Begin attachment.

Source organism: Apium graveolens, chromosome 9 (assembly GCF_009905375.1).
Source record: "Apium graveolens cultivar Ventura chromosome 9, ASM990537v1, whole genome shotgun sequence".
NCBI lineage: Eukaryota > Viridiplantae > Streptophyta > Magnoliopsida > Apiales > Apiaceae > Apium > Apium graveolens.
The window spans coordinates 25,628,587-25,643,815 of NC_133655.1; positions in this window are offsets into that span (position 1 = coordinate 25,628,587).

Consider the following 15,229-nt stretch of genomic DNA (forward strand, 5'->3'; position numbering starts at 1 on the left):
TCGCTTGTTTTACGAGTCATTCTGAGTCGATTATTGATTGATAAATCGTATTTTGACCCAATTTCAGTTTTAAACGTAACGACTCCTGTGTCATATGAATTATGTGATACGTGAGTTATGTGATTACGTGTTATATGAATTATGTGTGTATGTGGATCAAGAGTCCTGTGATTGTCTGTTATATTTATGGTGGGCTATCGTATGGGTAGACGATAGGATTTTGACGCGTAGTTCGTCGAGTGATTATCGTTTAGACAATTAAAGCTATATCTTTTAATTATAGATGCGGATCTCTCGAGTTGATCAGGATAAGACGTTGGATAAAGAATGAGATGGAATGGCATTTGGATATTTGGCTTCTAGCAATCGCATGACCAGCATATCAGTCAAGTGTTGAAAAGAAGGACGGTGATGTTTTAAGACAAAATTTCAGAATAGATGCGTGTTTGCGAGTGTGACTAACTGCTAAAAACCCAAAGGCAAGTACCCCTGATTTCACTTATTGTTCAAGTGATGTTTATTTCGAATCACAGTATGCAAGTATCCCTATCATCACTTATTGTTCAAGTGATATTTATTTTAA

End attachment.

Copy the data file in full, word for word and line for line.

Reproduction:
Source organism: Apium graveolens, chromosome 9 (assembly GCF_009905375.1).
Source record: "Apium graveolens cultivar Ventura chromosome 9, ASM990537v1, whole genome shotgun sequence".
NCBI lineage: Eukaryota > Viridiplantae > Streptophyta > Magnoliopsida > Apiales > Apiaceae > Apium > Apium graveolens.
The window spans coordinates 25,628,587-25,643,815 of NC_133655.1; positions in this window are offsets into that span (position 1 = coordinate 25,628,587).

Consider the following 15,229-nt stretch of genomic DNA (forward strand, 5'->3'; position numbering starts at 1 on the left):
TCGCTTGTTTTACGAGTCATTCTGAGTCGATTATTGATTGATAAATCGTATTTTGACCCAATTTCAGTTTTAAACGTAACGACTCCTGTGTCATATGAATTATGTGATACGTGAGTTATGTGATTACGTGTTATATGAATTATGTGTGTATGTGGATCAAGAGTCCTGTGATTGTCTGTTATATTTATGGTGGGCTATCGTATGGGTAGACGATAGGATTTTGACGCGTAGTTCGTCGAGTGATTATCGTTTAGACAATTAAAGCTATATCTTTTAATTATAGATGCGGATCTCTCGAGTTGATCAGGATAAGACGTTGGATAAAGAATGAGATGGAATGGCATTTGGATATTTGGCTTCTAGCAATCGCATGACCAGCATATCAGTCAAGTGTTGAAAAGAAGGACGGTGATGTTTTAAGACAAAATTTCAGAATAGATGCGTGTTTGCGAGTGTGACTAACTGCTAAAAACCCAAAGGCAAGTACCCCTGATTTCACTTATTGTTCAAGTGATGTTTATTTCGAATCACAGTATGCAAGTATCCCTATCATCACTTATTGTTCAAGTGATATTTATTTTAA